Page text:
I can tell you I heard from the educators--the school board members, the superintendents of education in each of the 67 counties, and the teachers who came after their school boards--because Florida has been cutting its support for education, and the teachers would come and they would point out that the school board had announced it was going to lay off teachers because Florida has been cutting its support for education. In one county, Marion County in the town of Ocala, they announced they are laying off 522 teachers come July. In another county, Polk County, the county seat of Bartow, the superintendent, who came to the meeting, said they are going to have to lay off 1,200 teachers come summer.
In Florida's portion of this fiscal stimulus bill, the fiscal stimulation fund is going to school boards, not the State department of education so it can siphon it off, but to the school boards--Florida's share is $2.2 billion. If those school systems want to preserve those teachers' jobs with this money, they can do that. They have to be careful. This is not recurring money, so they have to plan for how they are going to keep those teachers after this 2 years of stimulus money. But that gives them the chance to do that.
Hopefully, the whole idea is we are going to jump-start the economy back to life. In doing so, with more dollars out there, jobs will be created, the economy will start to recover, homes will not be vacated and foreclosed on and property values will rise, and then the ad valorem tax, which is the basic tax which supports education in Florida, will continue to rise as well to support those teachers who otherwise, 3 and 4 years from now, might be laid off.
What I brought to them was welcome news. I am surprised, I must say, in over some 15 townhall meetings, that I did not have a lot of negative catcalls that we have been hearing emanating out of Washington and out of the talking heads on the television. As a matter of fact, it is almost like two different worlds. You turn on the TV, turn on any of the cable shows, and you have these talking heads--sometimes talking over each other, which makes it very annoying, and it is as if this is the worst thing you have ever heard of, this stimulus bill. Of the votes up here, here we only got three Republican Senators, the two Senators from Maine--Senators SNOWE and COLLINS--and Senator Specter from Pennsylvania. They are the only three. Down at the other end of the hall in the House of Representatives, they didn't get any Republican Members of Congress to vote for this. You hear this chatter going on, and it is like it is so partisan and it is so awful.
That is not what I heard out there. What I heard back home this past week is: Our people are hurting. They are losing their jobs. They are losing their homes.
Unfortunately, it has hit my State of Florida big time. Our unemployment rate is now at 8.1 percent. The national average is 7.6. There are some news articles that are speculating that in Florida it is going to 10 percent unemployment. Our foreclosure rate on homes is next to California. We are No. 2. And California is 2 1/2 times as large as Florida. As a matter of fact, there are parts of Florida where the foreclosure rate is the highest in the Nation.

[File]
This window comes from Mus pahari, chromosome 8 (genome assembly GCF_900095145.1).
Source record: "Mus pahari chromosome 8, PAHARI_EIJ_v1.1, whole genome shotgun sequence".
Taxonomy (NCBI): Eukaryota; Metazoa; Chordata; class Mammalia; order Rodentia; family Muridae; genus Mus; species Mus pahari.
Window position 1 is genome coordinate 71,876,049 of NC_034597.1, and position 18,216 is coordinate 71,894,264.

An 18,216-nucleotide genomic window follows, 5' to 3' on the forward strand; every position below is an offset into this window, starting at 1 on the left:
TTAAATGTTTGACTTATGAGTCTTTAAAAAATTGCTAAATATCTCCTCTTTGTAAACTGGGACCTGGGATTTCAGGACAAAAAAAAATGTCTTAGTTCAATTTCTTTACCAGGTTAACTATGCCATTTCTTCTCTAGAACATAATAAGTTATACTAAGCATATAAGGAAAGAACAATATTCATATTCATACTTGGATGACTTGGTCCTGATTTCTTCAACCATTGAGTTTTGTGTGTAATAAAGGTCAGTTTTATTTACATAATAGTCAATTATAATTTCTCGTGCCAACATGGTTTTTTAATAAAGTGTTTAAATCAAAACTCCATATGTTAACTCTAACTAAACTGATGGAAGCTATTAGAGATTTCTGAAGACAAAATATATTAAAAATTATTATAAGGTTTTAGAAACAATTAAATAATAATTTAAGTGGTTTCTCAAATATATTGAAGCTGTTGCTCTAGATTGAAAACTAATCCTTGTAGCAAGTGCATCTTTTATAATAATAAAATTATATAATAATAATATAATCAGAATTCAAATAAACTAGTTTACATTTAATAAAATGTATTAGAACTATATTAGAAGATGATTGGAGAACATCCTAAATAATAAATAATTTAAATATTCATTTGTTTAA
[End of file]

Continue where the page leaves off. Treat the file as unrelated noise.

An example is Fort Myers, Lee County, on the southwest coast of Florida. Our people are hurting, and they are scared.
Naturally, when the Government tries to do something, however imperfect it is, they are appreciative that something is trying to be done. Is this the answer? Is the program the Secretary of Treasury announced the answer? We do not know. But the alternative, when the clerk called that roll Friday a week ago, was a vote that said yea or nay. It seems to me it was worth the risk to say yea in order to give our new President a chance of him trying to turn this economy around with our help.
Now, I could go through the rest of the specifics that are going in. There is money for title I over and above the normal title I which is for disadvantaged children, which has made a huge difference in our school systems over the years. There is new money here for IDEA, which is for children with disabilities. In the old days, a half a century ago, we did not load all these problems on the school districts. But now the schools take care of a lot of these problems. Children with disabilities have to have special instruction and special ed. It is very expensive. So, indeed, in this stimulus bill, the Federal Government has given additional money to the local school districts in order to try to help them.
Yes, there is money for roads and bridges. If this Senator had had his druthers, there would have been more money because infrastructure, this Senator feels, is a place to turn over dollars and create jobs. In Florida, we think that from this stimulus bill, which is a combination of about two-thirds of spending and one-third of tax cuts, all to stimulate the economy, over 200,000 jobs will be created in the next year and a half.
Well, since the recession started, we have lost more than that. In Florida, we have lost 255,000 jobs. Let's hope and pray it works. If we have to tinker with it, so be it. Ultimately, we need to get it right. I think we have taken the first right step. I think the new President is trying hard. This Senator is going to try to help him. The American people expect no less.
I yield the floor.